The non-thesis option consists of 30 semester-credit hours of course work chosen according to the “Course Requirements” section below. An attractive option for students wishing to pursue a topic of their interest is the project-based design course Capstone Design (MENG 5980). This course is conducted under the supervision of a faculty member and the guidance of the departmental faculty. The course assesses the student's ability to synthesize material covered in the graduate curriculum, and culminates in a brief presentation to the departmental faculty.
All Master students are required to take two types of courses: required and elective as follows:
- ENGR 5020 Design of Experiments OR EMGT 5470 Product and Process Improvement: Lean Six Sigma II (has a prereq of Six Sigma I) (3 cr.)
- ENGR 5300 Advanced Engineering Mathematics, or another advanced mathematics course approved by the department (3 cr.)
- Six elective courses (18 cr.)
- Thesis option requirement: MENG 5990 Masters Thesis (6 cr.) OR
- Non-Thesis option requirement: Two additional electives from MENG or ENGR courses. (6 cr.)
Elective Course Options
Students may choose to complete any of the following focal areas:
|MENG 5350||Quality Control Systems||3 cr.|
|MENG 5830||Computer Integrated Manufacturing||3 cr.|
|MENG 5900||Robotics||3 cr.|
|MENG 5940||Manufacturing Systems||3 cr.|
|ENGR 5790||Mechatronics: Modeling and Simulation||3 cr.|
|ENGR 5520||Sensors and Actuators||3 cr.|
|MENG 5900||Robotics||3 cr.|
|AEV 5020||Controls Modeling and Design for Advanced Electric Vehicle||3 cr.|
|AEV 5050||Electric Drives/Electromechanical Energy Conversion||3 cr.|
Thermal/Fluid Systems and Alternative Energy Conversion
|ENGR 5040||Conduction Heat Transfer||3 cr.|
|ENGR 5060||Convection Heat Transfer||3 cr.|
|ENGR 5080||Computational Fluid Dynamics and Heat Transfer||3 cr.|
|ENGR 5480||Advanced Fluid Mechanics||3 cr.|
|MENG 5810||Alternative Energy Systems||3 cr.|
|AEV 5030||Energy Storage Systems||3 cr.|
|ENGR 5821||Intro to the Heating, Ventilating and Air Conditioning of Buildings||3 cr.|
|MENG 5340||Finite Element Analysis||3 cr.|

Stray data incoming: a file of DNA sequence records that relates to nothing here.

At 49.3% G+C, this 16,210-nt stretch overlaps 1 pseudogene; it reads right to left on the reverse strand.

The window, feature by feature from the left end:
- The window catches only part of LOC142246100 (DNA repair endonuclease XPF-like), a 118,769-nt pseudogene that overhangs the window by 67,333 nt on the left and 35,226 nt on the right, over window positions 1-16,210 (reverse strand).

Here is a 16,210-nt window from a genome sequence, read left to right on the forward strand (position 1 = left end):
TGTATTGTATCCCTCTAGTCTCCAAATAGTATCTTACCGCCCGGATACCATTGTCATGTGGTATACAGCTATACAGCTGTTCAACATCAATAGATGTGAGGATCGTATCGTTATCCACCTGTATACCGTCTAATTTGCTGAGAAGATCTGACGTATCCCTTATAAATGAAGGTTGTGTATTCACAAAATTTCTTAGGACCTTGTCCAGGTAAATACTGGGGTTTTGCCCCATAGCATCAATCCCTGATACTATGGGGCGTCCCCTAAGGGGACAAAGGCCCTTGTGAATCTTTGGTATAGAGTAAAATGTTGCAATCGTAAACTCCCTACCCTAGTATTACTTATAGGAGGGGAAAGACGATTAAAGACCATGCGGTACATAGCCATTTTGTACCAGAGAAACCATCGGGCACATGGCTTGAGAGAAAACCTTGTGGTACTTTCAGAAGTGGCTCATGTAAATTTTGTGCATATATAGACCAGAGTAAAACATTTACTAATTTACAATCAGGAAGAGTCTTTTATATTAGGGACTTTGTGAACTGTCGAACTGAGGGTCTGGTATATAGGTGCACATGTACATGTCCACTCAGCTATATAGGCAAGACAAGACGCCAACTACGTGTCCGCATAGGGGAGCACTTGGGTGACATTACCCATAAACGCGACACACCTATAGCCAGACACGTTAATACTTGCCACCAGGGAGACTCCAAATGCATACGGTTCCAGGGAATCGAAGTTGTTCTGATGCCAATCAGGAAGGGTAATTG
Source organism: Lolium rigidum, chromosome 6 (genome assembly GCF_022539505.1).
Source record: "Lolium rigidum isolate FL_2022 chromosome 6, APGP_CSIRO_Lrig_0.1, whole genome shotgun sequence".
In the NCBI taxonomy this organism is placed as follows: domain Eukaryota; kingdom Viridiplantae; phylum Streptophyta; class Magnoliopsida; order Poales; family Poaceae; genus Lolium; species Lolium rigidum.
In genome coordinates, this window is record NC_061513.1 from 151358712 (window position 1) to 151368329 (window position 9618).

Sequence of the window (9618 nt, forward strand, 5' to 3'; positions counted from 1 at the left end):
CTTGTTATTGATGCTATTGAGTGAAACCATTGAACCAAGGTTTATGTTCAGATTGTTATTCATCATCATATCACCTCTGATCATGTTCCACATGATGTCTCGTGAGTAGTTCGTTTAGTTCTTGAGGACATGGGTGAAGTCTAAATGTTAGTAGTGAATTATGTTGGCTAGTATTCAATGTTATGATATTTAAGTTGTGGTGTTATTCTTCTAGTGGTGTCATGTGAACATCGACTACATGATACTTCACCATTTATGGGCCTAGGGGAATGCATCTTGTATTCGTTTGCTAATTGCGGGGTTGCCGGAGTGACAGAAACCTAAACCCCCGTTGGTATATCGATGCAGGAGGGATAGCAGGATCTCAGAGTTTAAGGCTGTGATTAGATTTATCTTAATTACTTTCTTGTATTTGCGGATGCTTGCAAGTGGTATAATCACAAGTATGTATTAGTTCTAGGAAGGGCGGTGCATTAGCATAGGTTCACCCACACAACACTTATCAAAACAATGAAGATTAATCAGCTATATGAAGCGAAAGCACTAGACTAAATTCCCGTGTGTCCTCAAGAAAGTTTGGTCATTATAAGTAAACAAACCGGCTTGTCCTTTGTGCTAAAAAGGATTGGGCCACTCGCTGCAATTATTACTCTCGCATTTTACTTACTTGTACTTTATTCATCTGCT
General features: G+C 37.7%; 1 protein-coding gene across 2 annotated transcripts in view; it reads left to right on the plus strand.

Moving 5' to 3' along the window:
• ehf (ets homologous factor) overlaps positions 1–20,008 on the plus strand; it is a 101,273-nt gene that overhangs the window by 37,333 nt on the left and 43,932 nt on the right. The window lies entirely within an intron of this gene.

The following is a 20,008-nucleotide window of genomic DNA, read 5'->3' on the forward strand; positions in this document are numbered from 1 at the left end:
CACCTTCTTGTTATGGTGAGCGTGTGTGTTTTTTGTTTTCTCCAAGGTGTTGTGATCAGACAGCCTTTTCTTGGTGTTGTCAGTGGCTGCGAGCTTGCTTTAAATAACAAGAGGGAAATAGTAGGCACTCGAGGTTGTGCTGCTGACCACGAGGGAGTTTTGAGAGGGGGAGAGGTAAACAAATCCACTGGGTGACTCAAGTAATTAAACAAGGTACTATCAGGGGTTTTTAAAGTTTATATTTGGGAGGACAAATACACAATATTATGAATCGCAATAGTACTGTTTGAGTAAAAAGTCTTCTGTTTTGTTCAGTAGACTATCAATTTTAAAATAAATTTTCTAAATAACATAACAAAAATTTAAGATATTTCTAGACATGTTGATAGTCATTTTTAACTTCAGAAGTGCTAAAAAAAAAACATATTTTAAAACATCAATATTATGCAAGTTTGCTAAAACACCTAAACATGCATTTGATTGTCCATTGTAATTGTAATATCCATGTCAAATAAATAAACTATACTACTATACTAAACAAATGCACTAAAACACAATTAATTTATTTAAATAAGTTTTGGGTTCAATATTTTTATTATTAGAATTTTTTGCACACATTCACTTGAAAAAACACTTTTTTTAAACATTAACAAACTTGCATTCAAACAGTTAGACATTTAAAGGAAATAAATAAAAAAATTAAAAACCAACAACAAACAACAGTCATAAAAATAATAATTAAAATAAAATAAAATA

|MENG 5580||Internal Combustion Engines I||3 cr.|
|MENG 5720||Noise and Vibration||3 cr.|
|MENG 5760||Vehicle Dynamics||3 cr.|
|AEV 5010||Intro to Advanced Electric Vehicles||3 cr.|
Focus in Manufacturing Systems
The Manufacturing Systems focus allows students to gain knowledge, skills, and practical experiences in modern manufacturing and quality systems, computer integrated manufacturing, and robotics; it may also increase employment opportunities in the manufacturing sector.
Focus in Thermal/Fluid Systems and Alternative Energy Conversion
The Thermal/Fluid Systems and Alternative Energy Conversion focus enables the graduate to make substantive contributions to the generation, use and conservation of energy. This focus educates students to deal effectively with the complex thermo-fluids topics including computational methods and in-depth topics related to heat transfer and fluid mechanics. Contemporary topics related to alternative energy sources and energy efficiency and sustainability are emphasized.
Focus in Vehicle Systems
The Vehicle Systems focus provides students with deep expertise in several key areas related to the application of Mechanical Engineering to vehicle systems. A focus in vehicle systems prepares students to design quality products in today's highly competitive international market.
Additional courses are selected (with approval of the student's advisor) from MENG, ENGR, ELEE, MTH, ENT and CSSE courses (courses from additional departments may be permissible with approval of the advisor). A partial list of commonly accepted courses other than those listed above is:
- MENG 5880 Reliability in Design
- MENG 5920 Computer Aided Engineering
- MENG 5980 Capstone Design
- ENGR 5440 Vibrations
- ELEE 5200 Autonomous Mobility Robotics
- ENT 5500 Innovation and Creativity
- ENT 5700 Front and Back Ends of Innovation
Program Contact Information
Engineering Graduate Programs Office: Matt Fortescue
Telephone: (313) 993-3303
Fax: (313) 993-1187